Imagine this: you are driving down a rather steep slope and suddenly the brakes of the car fail. Incessant pressing of different pedals does no good, the doors have jammed so you can't jump off, and other things like the hand-brake don't seem to be functioning. Now, just as you are careening out of control, and trying to figure what to do, you see a large signboard that says, "Stop. Sharp Drop Ahead!” Were you in such a scene, what would your reaction be? Would panic set in, as you went helter-skelter trying to get a grip on the car? Or would you rather arch back on the seat, change music stations, and enjoy the passing view, with a firm belief that the signboard was a hoax and that statistically, death from brake-failure is pretty negligible, thus ruling out the possibility altogether.
Allegorically, the 'brake-failed' car is our current state, as we move towards a precipitous future, where climate change is a major factor. The signboard, well, that is the Intergovernmental Panel on Climate Change (IPCC) reports that keep coming up now and then, warning us of the inevitable. The condition over the past few decades has only gotten worse, since the IPCC came out with its First Assessment Report (FAR) back in 1990. Yet, there seems to be an element of sedate acceptability to these reports. When they do come out, there is a bit of hue and cry and then, things lapse into normalcy pretty soon. To be fair, the IPCC reports carry the baggage of past issues relating to credibility, and in parts incredulity based on exaggerated claims. Yet, the fact remains that the overwhelming majority of the scientific community points to a rather apocalyptic future, and we are now seeing evidence of it in mega storms, hurricanes, heat waves and so on.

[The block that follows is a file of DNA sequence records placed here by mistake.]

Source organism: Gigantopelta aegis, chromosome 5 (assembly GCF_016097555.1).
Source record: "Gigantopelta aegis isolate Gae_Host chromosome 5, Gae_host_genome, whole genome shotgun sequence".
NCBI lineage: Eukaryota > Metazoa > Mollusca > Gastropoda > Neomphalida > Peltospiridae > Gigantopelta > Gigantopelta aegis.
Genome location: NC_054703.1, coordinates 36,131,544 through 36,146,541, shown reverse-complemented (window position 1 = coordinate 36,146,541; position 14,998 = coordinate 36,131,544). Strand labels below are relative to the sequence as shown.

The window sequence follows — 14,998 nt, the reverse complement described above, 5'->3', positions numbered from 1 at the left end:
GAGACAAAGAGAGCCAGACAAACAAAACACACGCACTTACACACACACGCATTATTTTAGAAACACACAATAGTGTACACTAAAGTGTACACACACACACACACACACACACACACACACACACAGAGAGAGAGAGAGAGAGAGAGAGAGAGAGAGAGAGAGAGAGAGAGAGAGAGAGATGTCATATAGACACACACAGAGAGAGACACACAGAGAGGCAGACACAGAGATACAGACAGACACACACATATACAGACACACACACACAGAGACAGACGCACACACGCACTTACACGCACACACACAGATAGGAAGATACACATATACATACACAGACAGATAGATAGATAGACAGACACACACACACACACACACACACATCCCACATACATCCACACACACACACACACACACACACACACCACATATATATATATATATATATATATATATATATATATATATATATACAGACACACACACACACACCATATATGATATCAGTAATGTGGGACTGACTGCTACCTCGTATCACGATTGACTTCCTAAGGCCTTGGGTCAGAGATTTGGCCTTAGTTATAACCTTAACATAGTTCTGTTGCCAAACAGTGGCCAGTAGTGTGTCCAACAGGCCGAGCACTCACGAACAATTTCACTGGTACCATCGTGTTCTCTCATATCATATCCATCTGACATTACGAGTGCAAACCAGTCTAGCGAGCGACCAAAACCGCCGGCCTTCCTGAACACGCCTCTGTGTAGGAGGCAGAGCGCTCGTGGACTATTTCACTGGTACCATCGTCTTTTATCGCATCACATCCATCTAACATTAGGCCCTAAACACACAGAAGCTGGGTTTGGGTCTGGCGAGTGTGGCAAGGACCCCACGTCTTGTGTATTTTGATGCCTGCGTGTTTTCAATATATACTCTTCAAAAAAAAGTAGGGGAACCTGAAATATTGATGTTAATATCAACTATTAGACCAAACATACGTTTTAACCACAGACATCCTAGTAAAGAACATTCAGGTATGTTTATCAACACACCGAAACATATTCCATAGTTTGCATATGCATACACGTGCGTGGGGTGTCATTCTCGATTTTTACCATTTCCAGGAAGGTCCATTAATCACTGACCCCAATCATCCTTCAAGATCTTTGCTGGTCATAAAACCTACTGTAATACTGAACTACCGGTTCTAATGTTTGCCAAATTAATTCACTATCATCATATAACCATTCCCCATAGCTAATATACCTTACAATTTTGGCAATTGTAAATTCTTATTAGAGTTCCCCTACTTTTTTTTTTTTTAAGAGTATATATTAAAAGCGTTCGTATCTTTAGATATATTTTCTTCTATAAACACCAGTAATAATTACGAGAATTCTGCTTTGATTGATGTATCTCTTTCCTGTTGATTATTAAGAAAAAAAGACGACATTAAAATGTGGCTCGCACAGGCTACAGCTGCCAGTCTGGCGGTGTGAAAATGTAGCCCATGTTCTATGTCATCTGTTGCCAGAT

The latest release of the IPCC Report, the sixth one to be precise, is rather dour in its outlook. The warning is stark and in your face. According to the report, humanity merely has some 12 odd years to turn the tables on climate change by bringing in massive measures in cutting carbon emissions. As per current trends, the world will cross the crucial threshold of 1.5 degrees Celsius (2.7 degrees Fahrenheit) above pre-industrial levels by as early as 2030, precipitating the risk of extreme heat waves, drought, wildfires, floods and food shortages for hundreds of millions of people.
As of now, we are already two-thirds of the way there, with global temperatures having warmed about 1 degree C. To avoid the 2-degree benchmark would require a Herculean effort.
So, the big question is, whether there is a silver lining to this situation. Or are we fated to end in an Armageddon?
The report provides the answer. The global net emissions of carbon dioxide would need to fall by 45 percent from 2010 levels by 2030 and reach "net zero" around 2050 in order to keep the warming around 1.5 degrees C. Simple and doable? Not really. According to Jim Skea, co-chair of the IPCC Working Group III, "to limit global warming to 1.5 degrees C is possible within the laws of chemistry and physics. But doing so would require unprecedented changes."